EMIR 'The Advisory Council': Regional business leaders see creativity/innovation and adaptability as the key skills for COVID-19 crisis recovery

Regional business leaders see creativity/innovation and adaptability as the key skills for Covid-19 crisis recovery

A branded personal development poll question from the University of Manchester was posed to several hundred business attendees of ‘The Advisory Council’, a series of on-going virtual conferences organised by the UAE Ministry of Economy and EMIR (Emerging Markets Intelligence & Research).

The question was: ‘given the current business environment, what skills/traits will you look for most in new talent?

The attendees gave a very clear response with 33% voting for ‘creativity and innovation’, followed closely by 31% who selected ‘adaptability’. The other choices that attracted votes were problem-solving, leadership, emotional intelligence, collaboration, risk awareness, and IQ.   
According to Xavier Duran, Director of MBA Programmes at Alliance Manchester Business School, many companies have shown remarkable adaptability and agility, as they try to ensure some form of continuity while keeping people safe, through remote working and a reliance on digital tools and platforms to stabilise business and continue to serve customers in some way. 

“The need now is for ‘versatility’ or adaptability and it’s a vital attribute but there’s more. Business leaders need a distinctive set of skills with a global outlook. I see five key skills for the MBA student to develop – communications, collaboration, critical thinking, confidence, and creativity. Creativity is a skill that algorithms don’t have - ideas and thinking about strategy.” 
The path to innovation in products, services and processes starts with the creative idea, before leading into the application of ideas to produce the innovation.  

people face problems and opportunities every day, and overcome them in their own way and this is equally important; if you can create a team or organisation, a government or a country with this attitude towards creative problem solving, then you can harness the collective creativity of an entire nation.

Every individual has the capacity to be creative and research studies have shown that creativity can be trained and produce improvements on everything from attitudes towards the importance of creativity at work through to improvements in job performance.

Creating a creative culture involves individuals, teams and the organisation as a whole is challenging and depends on many factors. It takes Vision, and leaders who not only set the agenda and framework for creativity and innovation but who also lead, inspire, drive and support and reward the efforts of others. It goes even further than this - leaders have an obligation to live the values of creativity and innovation themselves. 

Creativity is the most important skill for leaders in the modern world of work.  It is essential that organisations encourage creativity to drive innovation. If creativity is vital for innovation, then this is a skill that must be mastered. But some leadership behaviours that may work well in normal conditions can be a weakness when creativity is crucial.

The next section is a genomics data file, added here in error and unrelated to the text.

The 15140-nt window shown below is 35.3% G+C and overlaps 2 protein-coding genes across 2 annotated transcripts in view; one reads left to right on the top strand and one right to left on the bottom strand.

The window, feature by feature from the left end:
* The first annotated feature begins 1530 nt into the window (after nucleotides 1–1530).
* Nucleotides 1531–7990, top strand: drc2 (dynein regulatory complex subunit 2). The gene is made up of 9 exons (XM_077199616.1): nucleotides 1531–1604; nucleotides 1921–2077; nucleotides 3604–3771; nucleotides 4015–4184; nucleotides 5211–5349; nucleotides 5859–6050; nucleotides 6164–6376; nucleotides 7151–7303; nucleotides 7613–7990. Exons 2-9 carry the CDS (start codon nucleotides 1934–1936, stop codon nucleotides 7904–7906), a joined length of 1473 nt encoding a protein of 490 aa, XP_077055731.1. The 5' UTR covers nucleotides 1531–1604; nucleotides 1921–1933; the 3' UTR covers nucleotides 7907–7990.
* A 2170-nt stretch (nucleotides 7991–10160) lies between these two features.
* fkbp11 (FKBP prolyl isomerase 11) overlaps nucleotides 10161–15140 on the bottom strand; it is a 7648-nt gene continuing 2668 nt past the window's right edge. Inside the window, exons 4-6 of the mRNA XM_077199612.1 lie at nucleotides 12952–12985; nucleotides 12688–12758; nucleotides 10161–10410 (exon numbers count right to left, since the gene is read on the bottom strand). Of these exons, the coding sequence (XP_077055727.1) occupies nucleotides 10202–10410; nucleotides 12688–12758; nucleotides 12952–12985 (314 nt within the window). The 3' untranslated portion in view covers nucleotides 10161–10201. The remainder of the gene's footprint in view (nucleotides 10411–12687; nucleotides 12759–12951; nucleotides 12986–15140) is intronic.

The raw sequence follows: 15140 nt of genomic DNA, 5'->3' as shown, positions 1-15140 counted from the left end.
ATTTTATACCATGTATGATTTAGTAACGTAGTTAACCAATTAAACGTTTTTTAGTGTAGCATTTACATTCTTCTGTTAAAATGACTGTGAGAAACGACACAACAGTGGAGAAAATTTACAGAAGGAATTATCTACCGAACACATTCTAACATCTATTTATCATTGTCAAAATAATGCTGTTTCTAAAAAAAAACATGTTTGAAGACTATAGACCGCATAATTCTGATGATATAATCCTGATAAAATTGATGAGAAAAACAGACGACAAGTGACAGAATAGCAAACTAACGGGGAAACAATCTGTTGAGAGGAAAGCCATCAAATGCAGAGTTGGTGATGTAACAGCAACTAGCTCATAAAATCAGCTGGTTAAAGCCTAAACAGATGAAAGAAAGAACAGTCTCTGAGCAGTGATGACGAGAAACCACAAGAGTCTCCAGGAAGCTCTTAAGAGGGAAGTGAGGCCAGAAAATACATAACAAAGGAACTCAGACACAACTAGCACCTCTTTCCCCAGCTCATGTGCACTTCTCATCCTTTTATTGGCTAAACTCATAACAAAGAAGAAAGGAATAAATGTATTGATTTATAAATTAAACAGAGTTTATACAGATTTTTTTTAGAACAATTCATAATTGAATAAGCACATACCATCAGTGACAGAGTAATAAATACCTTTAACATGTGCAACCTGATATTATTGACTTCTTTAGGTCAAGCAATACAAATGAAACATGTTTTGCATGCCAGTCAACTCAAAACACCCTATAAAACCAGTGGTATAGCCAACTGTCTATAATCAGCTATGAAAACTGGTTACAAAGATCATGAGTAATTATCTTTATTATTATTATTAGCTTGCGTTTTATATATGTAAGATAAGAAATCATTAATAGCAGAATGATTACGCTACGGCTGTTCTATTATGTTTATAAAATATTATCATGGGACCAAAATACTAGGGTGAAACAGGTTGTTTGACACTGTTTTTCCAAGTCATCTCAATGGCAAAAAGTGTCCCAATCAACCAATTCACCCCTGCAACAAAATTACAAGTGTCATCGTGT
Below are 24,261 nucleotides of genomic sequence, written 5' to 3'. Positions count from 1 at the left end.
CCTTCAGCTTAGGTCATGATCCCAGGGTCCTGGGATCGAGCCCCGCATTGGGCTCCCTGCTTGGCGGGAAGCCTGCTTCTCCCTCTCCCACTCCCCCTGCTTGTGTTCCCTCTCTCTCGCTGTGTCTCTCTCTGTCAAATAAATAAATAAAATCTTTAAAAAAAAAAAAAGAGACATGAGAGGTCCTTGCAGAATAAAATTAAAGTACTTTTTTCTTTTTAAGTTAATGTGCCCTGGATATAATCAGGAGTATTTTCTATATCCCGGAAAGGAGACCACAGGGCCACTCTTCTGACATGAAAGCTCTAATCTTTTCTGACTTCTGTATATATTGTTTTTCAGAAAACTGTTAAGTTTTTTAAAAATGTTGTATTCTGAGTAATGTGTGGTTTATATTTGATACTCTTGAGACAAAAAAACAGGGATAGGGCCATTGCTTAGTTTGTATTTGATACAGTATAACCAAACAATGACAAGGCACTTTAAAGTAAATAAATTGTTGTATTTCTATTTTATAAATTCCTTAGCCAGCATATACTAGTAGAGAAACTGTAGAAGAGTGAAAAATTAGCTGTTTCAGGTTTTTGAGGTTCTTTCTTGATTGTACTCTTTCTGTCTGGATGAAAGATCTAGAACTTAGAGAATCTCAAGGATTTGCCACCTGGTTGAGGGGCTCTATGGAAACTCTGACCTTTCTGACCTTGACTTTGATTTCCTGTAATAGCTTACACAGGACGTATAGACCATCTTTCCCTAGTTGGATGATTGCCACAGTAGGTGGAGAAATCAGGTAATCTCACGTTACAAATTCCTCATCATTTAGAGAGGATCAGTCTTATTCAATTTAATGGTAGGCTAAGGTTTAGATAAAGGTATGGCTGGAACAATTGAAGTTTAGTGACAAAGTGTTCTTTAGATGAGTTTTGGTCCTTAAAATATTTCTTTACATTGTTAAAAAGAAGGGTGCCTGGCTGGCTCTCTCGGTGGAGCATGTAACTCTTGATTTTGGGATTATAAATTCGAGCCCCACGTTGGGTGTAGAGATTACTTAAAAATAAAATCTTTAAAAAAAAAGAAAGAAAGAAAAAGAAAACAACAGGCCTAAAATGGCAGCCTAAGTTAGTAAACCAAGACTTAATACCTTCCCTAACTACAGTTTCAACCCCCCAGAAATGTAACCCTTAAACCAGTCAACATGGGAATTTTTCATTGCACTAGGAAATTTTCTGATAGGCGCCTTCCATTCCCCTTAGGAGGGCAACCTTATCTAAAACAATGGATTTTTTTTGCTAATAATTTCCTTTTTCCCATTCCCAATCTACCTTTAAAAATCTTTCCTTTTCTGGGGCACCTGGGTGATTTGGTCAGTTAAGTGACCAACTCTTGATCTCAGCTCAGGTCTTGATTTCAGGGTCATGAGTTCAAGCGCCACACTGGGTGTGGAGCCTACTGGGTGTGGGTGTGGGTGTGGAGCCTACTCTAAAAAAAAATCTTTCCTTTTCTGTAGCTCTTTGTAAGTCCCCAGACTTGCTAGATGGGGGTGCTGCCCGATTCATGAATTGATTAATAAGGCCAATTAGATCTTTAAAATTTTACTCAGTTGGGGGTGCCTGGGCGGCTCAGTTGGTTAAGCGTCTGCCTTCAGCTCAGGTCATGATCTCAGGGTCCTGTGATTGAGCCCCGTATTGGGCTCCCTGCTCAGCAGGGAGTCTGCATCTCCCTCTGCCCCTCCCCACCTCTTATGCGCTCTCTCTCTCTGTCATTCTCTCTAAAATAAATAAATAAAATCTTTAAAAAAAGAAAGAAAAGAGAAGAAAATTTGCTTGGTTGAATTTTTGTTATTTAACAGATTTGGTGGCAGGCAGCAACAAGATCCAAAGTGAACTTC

What is Creativity?
Creativity is the capacity within individuals to develop ideas for the purpose of solving problems and exploiting opportunities.

Creativity is not an art, it is not design and is not the sole preserve of geniuses.

Creativity is a capacity – it is something that we can all learn to use more effectively. It allows us to develop ideas to solve problems in different ways and capture opportunities.

What is Innovation?
Innovation is the application of creativity to give rise to a new concept, product, service or process delivering something new and better to the world.
When we innovate, we work with the creative ideas we have developed and put them into practice.

Innovation is not just about making new gadgets and fancy widgets. We can be innovative in New Product Design, but in many other ways too. New concepts, like how to lead and motivate people at work, as well as new services and processes.

How Are They Related?
Innovation relies on creativity. You cannot innovate without first developing some ideas.  Creativity is the source of innovation. Every improvement at work starts with an idea.

Why Do Organisations Need Creativity?
A range of studies has found that the highest performing companies in the world encourage staff at every level to solve problems to make things new and better. Soft skills are in high demand: problem‑solving, creativity and innovation, leadership and adaptability. Why? Because creativity and innovation lead to profit.

Can Creativity be Trained?
Research studies have shown that creativity can be trained. Creativity training programmes produced improvements on everything from attitudes towards the importance of creativity at work through to improvements in job performance.

The first and most fundamental barrier, is that people do not understand that they are creative and do not recognise where their strengths and weaknesses lie.

The second major barrier is that organisations do not understand how to identify, nurture, manage and develop creative thinking skills.

How to Build a Culture of Creativity
Creativity provides the ideas that allow for innovation. So how do we build a culture of creativity? This requires matching bottom-up processes with top-down processes. Top-down processes are the formal practices that help to form the culture. Mission, vision, values, and so on.

Organisations are normally very good at including creativity and innovation in their mission, vision and values but less strong in matching these top-down approaches with bottom-up, grass roots creativity development.

To match the mission and vision from the top, individuals and teams need to be trained to develop their creativity skills.